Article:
“Baby, It’s Cold Outside” is now on the naughty list of some of Canada’s largest radio stations this holiday. CBC Radio announced on December 4 that it will join Rogers Media and Bell Media in removing the holiday classic from this year’s playlist, and many stations in the United States have done the same.

The trend is a response to the thousands of critics flooding radio stations with calls, vociferously complaining that the song is, among other things, “a rape anthem masquerading as a Christmas carol.” In the wake of the #MeToo movement, when men’s sexual advances have never been so closely scrutinized and unequivocal verbal consent has been made more compulsory, it is no surprise that the man’s persistence in the famous duet is now being deemed “rapey.”

It is obvious how so many people have come to this conclusion. The woman’s lyrics seem to suggest an attempt to escape from the situation, while the man’s lyrics are a no-holds-barred attempt to keep her from leaving. She says things like “I really can’t stay,” and “the answer is no,” which elicit his dogged responses such as “beautiful, what’s your hurry?” and “mind if I move in closer?” He even attempts to guilt her into staying when she tries to refuse: “how can you do this thing to me?”

Many critics begin and end their critique by citing a single line: “say what’s in this drink?” That’s when the alarm bells sound. Date rape, they say—this song is promoting date rape. Before jumping to that conclusion, however, it is vital to consider the lyrics in the historical context.

The song was written in 1944, at a time when promiscuity by women was socially discouraged. She is not supposed to be there alone with him so late, and she is worried about what people will think. As a consequence, she makes excuses like “my mother will start to worry,” and “my maiden aunt’s mind is vicious.” These are not frantic attempts to escape the situation, however, but rather efforts to convince herself not to do what she knows she wants to.

She drops more or less obvious clues of her attraction, lamenting: “I wish I knew how… to break this spell.”  She even admits that she “ought to say, no, no, no sir,” but decides “at least I’m gonna say that I tried.” Clearly, she is very much interested in the prospect of staying with him, but is just concerned about what “the neighbours might think.”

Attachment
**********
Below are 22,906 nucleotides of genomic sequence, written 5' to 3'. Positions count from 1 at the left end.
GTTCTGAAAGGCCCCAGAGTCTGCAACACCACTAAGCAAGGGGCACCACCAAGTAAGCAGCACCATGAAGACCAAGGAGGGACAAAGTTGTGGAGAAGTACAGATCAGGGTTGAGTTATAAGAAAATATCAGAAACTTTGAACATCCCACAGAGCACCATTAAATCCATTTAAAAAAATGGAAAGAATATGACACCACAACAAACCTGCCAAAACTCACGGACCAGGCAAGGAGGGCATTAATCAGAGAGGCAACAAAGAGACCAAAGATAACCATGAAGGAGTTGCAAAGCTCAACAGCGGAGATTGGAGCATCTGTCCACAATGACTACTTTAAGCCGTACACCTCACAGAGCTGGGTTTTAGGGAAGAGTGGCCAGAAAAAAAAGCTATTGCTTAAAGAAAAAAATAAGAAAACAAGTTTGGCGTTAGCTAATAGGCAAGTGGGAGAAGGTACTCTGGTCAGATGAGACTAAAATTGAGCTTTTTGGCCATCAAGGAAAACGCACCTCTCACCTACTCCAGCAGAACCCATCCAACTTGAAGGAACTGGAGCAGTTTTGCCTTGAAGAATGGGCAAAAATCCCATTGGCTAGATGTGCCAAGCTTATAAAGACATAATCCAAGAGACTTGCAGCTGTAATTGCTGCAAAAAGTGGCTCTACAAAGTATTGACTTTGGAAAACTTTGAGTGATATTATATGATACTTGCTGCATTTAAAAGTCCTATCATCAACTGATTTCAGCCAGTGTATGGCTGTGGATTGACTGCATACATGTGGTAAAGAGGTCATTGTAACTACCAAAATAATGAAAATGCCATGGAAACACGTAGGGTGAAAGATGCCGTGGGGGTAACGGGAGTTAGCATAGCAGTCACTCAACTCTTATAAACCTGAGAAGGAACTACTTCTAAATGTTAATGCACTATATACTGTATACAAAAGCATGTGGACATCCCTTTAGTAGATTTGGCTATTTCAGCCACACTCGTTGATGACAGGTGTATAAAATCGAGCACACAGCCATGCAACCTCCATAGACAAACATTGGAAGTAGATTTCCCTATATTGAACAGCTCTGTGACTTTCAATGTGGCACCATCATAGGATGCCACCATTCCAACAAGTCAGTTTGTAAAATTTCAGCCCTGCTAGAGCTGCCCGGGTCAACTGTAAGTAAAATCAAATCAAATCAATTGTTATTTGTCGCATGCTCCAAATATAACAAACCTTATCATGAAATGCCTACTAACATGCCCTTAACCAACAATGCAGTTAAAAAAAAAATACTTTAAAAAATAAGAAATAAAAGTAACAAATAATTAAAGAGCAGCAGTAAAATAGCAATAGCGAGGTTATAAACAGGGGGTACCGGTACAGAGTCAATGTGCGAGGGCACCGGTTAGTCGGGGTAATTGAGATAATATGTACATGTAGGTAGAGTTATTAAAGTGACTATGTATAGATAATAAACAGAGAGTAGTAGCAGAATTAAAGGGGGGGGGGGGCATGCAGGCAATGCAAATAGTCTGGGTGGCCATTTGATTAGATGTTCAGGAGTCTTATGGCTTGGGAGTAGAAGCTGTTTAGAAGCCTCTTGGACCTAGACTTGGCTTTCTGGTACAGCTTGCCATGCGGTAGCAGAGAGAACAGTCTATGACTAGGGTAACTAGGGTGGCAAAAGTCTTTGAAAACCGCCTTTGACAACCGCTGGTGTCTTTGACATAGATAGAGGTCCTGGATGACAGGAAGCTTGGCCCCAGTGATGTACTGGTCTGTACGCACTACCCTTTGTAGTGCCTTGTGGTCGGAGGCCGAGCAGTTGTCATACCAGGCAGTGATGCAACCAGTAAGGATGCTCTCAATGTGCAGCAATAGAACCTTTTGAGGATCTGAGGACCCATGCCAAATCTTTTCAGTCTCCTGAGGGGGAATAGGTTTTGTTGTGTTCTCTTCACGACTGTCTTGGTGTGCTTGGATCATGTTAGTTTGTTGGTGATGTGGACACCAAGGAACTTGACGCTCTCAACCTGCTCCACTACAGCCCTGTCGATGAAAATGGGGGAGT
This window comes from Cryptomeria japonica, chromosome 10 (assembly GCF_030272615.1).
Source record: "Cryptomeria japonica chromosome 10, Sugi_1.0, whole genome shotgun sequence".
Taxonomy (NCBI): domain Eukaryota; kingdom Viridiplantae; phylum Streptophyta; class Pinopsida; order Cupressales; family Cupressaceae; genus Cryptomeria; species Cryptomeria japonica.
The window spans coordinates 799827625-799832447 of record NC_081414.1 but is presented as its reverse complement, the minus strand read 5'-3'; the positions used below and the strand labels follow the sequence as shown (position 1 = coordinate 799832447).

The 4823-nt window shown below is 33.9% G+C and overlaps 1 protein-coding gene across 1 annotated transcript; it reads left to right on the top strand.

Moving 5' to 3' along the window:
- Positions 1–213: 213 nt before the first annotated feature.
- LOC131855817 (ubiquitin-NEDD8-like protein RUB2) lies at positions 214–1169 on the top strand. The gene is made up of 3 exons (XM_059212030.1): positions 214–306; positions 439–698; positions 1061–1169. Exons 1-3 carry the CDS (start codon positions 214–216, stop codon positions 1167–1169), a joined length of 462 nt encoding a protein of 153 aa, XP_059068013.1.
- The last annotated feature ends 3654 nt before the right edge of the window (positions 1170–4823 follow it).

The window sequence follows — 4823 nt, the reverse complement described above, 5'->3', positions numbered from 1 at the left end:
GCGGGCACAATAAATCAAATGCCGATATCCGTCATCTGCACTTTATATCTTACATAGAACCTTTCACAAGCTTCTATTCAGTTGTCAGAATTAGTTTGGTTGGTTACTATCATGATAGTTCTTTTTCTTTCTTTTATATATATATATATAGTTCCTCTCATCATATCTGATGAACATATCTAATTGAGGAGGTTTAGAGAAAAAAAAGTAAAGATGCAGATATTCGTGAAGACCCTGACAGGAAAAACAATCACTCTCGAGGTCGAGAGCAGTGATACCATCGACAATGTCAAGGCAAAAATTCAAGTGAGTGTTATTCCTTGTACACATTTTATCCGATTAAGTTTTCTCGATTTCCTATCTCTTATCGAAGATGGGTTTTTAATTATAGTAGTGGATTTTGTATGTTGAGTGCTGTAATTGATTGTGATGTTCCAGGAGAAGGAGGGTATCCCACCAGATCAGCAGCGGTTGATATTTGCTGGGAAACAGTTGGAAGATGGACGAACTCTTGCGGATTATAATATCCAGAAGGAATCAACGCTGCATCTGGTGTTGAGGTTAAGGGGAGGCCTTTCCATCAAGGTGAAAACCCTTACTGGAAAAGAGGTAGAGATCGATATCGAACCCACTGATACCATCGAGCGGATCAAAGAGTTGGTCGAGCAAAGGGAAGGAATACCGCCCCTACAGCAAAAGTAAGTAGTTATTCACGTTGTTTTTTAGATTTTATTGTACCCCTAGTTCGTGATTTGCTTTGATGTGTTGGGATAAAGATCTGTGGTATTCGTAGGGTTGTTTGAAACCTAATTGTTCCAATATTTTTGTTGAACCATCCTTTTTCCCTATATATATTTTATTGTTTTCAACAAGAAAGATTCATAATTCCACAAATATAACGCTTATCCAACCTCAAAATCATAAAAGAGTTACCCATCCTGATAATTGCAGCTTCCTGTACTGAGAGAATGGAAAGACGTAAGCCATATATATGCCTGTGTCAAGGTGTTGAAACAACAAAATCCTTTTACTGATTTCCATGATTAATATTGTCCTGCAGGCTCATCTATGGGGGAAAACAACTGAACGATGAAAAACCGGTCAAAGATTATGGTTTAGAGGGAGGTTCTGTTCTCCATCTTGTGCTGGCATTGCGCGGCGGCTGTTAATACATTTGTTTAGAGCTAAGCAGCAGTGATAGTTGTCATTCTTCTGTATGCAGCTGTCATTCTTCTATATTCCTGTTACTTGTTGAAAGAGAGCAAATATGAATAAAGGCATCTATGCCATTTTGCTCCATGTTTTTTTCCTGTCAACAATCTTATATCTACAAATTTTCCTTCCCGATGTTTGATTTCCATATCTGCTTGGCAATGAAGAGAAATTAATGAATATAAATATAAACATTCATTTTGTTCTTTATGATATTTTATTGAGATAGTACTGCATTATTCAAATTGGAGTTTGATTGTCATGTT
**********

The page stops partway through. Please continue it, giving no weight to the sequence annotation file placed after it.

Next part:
“Baby, It’s Cold Outside” is a song about two people who are mutually attracted to one another, not about a man who drugs a woman in preparation of raping her. The question she poses about what is in her drink is simply another one of her ultimately half-hearted protests. If someone asks tomorrow, she wants to be able to shield herself from the social consequences by claiming that she was tipsy and that her decision-making was impaired, even though she was just as likely sober as a judge.

This same sort of preemptive, protective strategy is utilized in the Arkells’ “Never Thought That This Would Happen,” when two old friends hook up and are worried about what their peers will think: “we can say we both blacked out/ and my friends seem to trust this/ they believe this silly kind of cop-out.” Here, excessive consumption of alcohol is used as a means for the abdication of responsibility. Similarly, in “Baby, It’s Cold Outside,” the reference to the drink is a “silly cop-out” rather than a genuine cry of alarm.

If any of you are still on the fence as to the intent of the line, it might help to add that the song was written by Frank Loesser, who performed it for many years with his wife, Lynn Garland, at dinner parties. When Loesser sold the rights, four years after authoring it, Garland was furious as she considered it “their song.”

It would seem that you do not have to worry: you can listen to “Baby, It’s Cold Outside” with a clean conscience (just not on the growing list of radio stations that are not airing it). If you listen to one of the stations mentioned above, you will just have to hope that public opinion shines more favourably on the song next year.

The #MeToo movement has helped to uncover many women’s previously untold stories and has been critical in deposing men who abuse powerful positions. However, the recent controversy about “Baby, It’s Cold Outside” is perhaps a much-needed reminder that the goal should be to oppose sexual misconduct where it truly is entrenched, not to go searching for it in places where it does not actually exist.